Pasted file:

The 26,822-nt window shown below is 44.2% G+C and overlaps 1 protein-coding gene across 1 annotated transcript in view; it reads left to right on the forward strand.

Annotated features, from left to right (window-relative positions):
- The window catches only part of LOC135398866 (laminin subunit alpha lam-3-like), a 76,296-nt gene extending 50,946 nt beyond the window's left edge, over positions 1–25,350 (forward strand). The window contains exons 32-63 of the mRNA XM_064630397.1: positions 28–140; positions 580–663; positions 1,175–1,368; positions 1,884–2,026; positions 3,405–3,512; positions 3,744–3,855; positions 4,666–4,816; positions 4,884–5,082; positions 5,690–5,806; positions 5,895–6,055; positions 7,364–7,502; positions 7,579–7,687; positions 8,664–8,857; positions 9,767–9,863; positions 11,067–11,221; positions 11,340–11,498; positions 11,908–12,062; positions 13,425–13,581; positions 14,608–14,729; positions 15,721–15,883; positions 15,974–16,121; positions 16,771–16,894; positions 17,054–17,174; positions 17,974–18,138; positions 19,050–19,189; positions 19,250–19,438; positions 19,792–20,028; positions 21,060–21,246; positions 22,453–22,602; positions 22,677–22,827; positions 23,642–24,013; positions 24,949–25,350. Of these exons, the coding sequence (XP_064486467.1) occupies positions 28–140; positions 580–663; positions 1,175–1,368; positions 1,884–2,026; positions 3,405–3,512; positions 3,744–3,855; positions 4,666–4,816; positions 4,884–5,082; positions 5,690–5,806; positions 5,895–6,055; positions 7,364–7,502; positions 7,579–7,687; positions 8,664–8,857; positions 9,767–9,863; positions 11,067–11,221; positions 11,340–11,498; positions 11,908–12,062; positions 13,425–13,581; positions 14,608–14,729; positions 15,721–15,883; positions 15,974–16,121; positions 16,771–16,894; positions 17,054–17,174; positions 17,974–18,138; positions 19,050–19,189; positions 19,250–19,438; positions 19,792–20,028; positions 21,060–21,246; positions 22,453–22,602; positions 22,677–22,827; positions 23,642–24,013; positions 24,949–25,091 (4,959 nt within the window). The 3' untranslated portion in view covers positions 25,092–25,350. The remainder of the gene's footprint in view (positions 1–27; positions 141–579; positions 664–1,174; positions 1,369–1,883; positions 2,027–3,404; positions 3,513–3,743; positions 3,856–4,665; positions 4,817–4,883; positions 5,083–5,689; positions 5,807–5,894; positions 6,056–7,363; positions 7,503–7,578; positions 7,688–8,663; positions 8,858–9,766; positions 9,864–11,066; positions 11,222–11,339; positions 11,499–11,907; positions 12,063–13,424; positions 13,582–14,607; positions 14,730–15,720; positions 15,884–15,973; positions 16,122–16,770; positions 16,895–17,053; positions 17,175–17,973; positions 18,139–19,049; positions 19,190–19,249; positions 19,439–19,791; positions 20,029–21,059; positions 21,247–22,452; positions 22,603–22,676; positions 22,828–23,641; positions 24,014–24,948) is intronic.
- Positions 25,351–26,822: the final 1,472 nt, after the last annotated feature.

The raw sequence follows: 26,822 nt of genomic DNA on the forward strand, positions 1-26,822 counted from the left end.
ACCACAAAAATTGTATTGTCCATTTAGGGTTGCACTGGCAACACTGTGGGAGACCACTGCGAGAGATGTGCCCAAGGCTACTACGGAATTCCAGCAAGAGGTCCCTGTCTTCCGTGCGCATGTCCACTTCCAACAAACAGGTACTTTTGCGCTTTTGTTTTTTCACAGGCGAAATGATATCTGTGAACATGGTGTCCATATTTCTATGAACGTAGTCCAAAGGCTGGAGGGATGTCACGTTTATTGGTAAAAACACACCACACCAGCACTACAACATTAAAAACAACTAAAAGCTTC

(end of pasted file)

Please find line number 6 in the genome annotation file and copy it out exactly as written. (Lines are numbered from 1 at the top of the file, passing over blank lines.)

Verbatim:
ACCACAAAAATTGTATTGTCCATTTAGGGTTGCACTGGCAACACTGTGGGAGACCACTGCGAGAGATGTGCCCAAGGCTACTACGGAATTCCAGCAAGAGGTCCCTGTCTTCCGTGCGCATGTCCACTTCCAACAAACAGGTACTTTTGCGCTTTTGTTTTTTCACAGGCGAAATGATATCTGTGAACATGGTGTCCATATTTCTATGAACGTAGTCCAAAGGCTGGAGGGATGTCACGTTTATTGGTAAAAACACACCACACCAGCACTACAACATTAAAAACAACTAAAAGCTTC